So Much Tax Money, So Many Ways to Spend It February 18, 2008Posted by awatcher in Uncategorized.
Tags: Aspen Times, environmentalists, oil shale, Severance Tax
There is a gusher of tax money awaiting those who can figure out how to tap and spend it, and the environmentalists are working over time to lay claim to it.
We have written earlier about the severance tax and how it could grow to unimaginable sums of money if and when the oil companies figure out how to recover one million barrels of oil per acre from oil shale lands.
The environmentalist extremists have set their sights on that money and the power it would bring if only they could control it. The Aspen Times reports:
Environmentalists introduced four ballot proposals Thursday to increase the taxes paid by the oil and gas industry as they seek to build support for a statewide campaign.
The move comes as state lawmakers and the governor are still considering whether to ask voters to increase the state’s severance tax this year.
The coalition, which includes Trout Unlimited, Environmental Defense, The Wilderness Society and others, wants to use the estimated $200 to $300 million the proposed hikes could generate to boost renewable energy, protect wildlife habitat and help communities impacted by the boom. Joe Neuhof, West Slope field director for the Colorado Environmental Coalition, said some coalition members have been involved in the Capitol discussions about whether to raise Colorado’s tax — the second-lowest in the West — but wanted to put forward their priorities for how the money should be spent as they continue to talk.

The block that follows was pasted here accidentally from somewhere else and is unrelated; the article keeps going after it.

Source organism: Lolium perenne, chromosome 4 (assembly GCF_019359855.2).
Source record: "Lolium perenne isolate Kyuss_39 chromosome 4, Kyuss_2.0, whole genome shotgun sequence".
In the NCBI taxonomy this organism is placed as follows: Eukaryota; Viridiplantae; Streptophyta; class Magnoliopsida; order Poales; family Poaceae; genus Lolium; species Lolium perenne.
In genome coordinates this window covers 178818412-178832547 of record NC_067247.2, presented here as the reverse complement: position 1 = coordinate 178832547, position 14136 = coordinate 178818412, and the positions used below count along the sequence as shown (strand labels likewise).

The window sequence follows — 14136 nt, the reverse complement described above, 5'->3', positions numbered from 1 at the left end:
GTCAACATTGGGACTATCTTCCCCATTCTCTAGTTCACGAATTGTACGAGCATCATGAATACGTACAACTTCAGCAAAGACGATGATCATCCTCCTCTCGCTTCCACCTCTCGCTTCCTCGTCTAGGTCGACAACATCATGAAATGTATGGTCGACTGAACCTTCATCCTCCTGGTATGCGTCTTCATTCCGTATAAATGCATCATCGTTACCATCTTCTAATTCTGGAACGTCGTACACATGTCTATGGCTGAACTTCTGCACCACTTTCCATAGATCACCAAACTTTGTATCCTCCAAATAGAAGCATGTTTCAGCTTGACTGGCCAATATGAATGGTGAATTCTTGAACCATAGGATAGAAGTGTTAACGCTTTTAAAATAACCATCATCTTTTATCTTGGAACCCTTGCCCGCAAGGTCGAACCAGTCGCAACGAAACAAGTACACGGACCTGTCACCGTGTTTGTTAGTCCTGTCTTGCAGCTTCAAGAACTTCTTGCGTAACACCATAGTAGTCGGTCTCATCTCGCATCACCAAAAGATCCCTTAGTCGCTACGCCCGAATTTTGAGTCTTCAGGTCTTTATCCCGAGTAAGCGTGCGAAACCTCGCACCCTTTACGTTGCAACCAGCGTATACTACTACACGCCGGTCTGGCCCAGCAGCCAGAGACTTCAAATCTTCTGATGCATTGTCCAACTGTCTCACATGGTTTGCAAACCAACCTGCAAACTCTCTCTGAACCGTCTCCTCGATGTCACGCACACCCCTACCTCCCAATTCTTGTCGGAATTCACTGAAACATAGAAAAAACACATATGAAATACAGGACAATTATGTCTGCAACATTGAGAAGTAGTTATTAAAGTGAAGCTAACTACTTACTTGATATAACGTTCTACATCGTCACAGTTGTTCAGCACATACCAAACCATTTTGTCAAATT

These people aren’t thinking small:
The four ballot proposals include different combinations of getting rid of the current tax exemption for small wells, adding an extra 3 percent tax for all oil and gas wells and setting a new 10 percent tax rate for wells that produce more than $300,000 a year. Some would also bar energy companies from deducting their property tax in calculating the severance tax they owe.
One of the more likely goals of imposing a 10% severance tax is to slow down or even stop oil and gas development in the state. Oil shale recovery has been delayed in part because of technology, but also because the proposed technology is so expensive. If the environmentalists could add an extra 10% to the costs of recovery, they might be able to make it impossible to recover oil shale economically until the price of a barrel of oil hit $150.
In addition, by putting a dollar threshold at which taxes begin to be collected, they can depress the production of working wells. As the price of oil and gas inevitably rise, every well will hit that threshold, but the owners will want to curtail production to avoid the tax.
This just follows the usual pattern. If there is to be a tax increase, wouldn’t it be better if the proceeds went to more normal government activities such as funding higher education, building prisons, or building and maintaining roads?